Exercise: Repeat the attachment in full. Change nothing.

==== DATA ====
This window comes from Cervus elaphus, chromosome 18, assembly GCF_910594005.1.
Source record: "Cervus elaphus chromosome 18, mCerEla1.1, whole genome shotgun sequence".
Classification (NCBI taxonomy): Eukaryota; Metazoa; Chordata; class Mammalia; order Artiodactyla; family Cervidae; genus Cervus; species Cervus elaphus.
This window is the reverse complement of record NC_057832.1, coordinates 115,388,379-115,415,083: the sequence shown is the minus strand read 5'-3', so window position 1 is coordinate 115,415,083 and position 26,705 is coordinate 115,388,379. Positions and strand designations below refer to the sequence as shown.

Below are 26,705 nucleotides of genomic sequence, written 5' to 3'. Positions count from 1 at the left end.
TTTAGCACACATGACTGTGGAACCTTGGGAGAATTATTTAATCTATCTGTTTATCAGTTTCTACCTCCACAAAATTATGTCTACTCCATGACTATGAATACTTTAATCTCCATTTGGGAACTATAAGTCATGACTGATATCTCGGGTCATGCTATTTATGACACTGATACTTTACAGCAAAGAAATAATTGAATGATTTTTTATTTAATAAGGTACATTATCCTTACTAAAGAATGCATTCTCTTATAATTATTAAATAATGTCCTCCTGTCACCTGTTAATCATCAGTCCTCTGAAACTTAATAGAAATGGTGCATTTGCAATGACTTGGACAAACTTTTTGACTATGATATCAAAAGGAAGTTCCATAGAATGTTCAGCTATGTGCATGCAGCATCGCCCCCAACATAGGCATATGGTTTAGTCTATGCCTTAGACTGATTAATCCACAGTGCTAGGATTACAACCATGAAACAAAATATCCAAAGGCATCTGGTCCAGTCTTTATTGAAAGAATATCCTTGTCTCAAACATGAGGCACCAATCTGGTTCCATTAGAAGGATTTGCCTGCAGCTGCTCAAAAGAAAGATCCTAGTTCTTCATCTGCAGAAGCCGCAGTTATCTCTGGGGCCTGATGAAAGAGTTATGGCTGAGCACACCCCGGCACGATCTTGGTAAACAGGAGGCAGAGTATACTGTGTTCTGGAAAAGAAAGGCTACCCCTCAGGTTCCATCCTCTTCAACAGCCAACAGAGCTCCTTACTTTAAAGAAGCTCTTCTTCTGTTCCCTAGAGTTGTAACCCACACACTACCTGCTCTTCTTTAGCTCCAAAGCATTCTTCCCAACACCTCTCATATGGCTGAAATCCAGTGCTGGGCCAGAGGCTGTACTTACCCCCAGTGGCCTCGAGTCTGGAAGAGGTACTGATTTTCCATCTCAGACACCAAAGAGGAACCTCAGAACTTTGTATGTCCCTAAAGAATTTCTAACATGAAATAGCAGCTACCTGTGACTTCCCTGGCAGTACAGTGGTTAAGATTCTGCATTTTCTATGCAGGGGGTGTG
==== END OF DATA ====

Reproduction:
This window comes from Cervus elaphus, chromosome 18, assembly GCF_910594005.1.
Source record: "Cervus elaphus chromosome 18, mCerEla1.1, whole genome shotgun sequence".
Classification (NCBI taxonomy): Eukaryota; Metazoa; Chordata; class Mammalia; order Artiodactyla; family Cervidae; genus Cervus; species Cervus elaphus.
This window is the reverse complement of record NC_057832.1, coordinates 115,388,379-115,415,083: the sequence shown is the minus strand read 5'-3', so window position 1 is coordinate 115,415,083 and position 26,705 is coordinate 115,388,379. Positions and strand designations below refer to the sequence as shown.

Below are 26,705 nucleotides of genomic sequence, written 5' to 3'. Positions count from 1 at the left end.
TTTAGCACACATGACTGTGGAACCTTGGGAGAATTATTTAATCTATCTGTTTATCAGTTTCTACCTCCACAAAATTATGTCTACTCCATGACTATGAATACTTTAATCTCCATTTGGGAACTATAAGTCATGACTGATATCTCGGGTCATGCTATTTATGACACTGATACTTTACAGCAAAGAAATAATTGAATGATTTTTTATTTAATAAGGTACATTATCCTTACTAAAGAATGCATTCTCTTATAATTATTAAATAATGTCCTCCTGTCACCTGTTAATCATCAGTCCTCTGAAACTTAATAGAAATGGTGCATTTGCAATGACTTGGACAAACTTTTTGACTATGATATCAAAAGGAAGTTCCATAGAATGTTCAGCTATGTGCATGCAGCATCGCCCCCAACATAGGCATATGGTTTAGTCTATGCCTTAGACTGATTAATCCACAGTGCTAGGATTACAACCATGAAACAAAATATCCAAAGGCATCTGGTCCAGTCTTTATTGAAAGAATATCCTTGTCTCAAACATGAGGCACCAATCTGGTTCCATTAGAAGGATTTGCCTGCAGCTGCTCAAAAGAAAGATCCTAGTTCTTCATCTGCAGAAGCCGCAGTTATCTCTGGGGCCTGATGAAAGAGTTATGGCTGAGCACACCCCGGCACGATCTTGGTAAACAGGAGGCAGAGTATACTGTGTTCTGGAAAAGAAAGGCTACCCCTCAGGTTCCATCCTCTTCAACAGCCAACAGAGCTCCTTACTTTAAAGAAGCTCTTCTTCTGTTCCCTAGAGTTGTAACCCACACACTACCTGCTCTTCTTTAGCTCCAAAGCATTCTTCCCAACACCTCTCATATGGCTGAAATCCAGTGCTGGGCCAGAGGCTGTACTTACCCCCAGTGGCCTCGAGTCTGGAAGAGGTACTGATTTTCCATCTCAGACACCAAAGAGGAACCTCAGAACTTTGTATGTCCCTAAAGAATTTCTAACATGAAATAGCAGCTACCTGTGACTTCCCTGGCAGTACAGTGGTTAAGATTCTGCATTTTCTATGCAGGGGGTGTG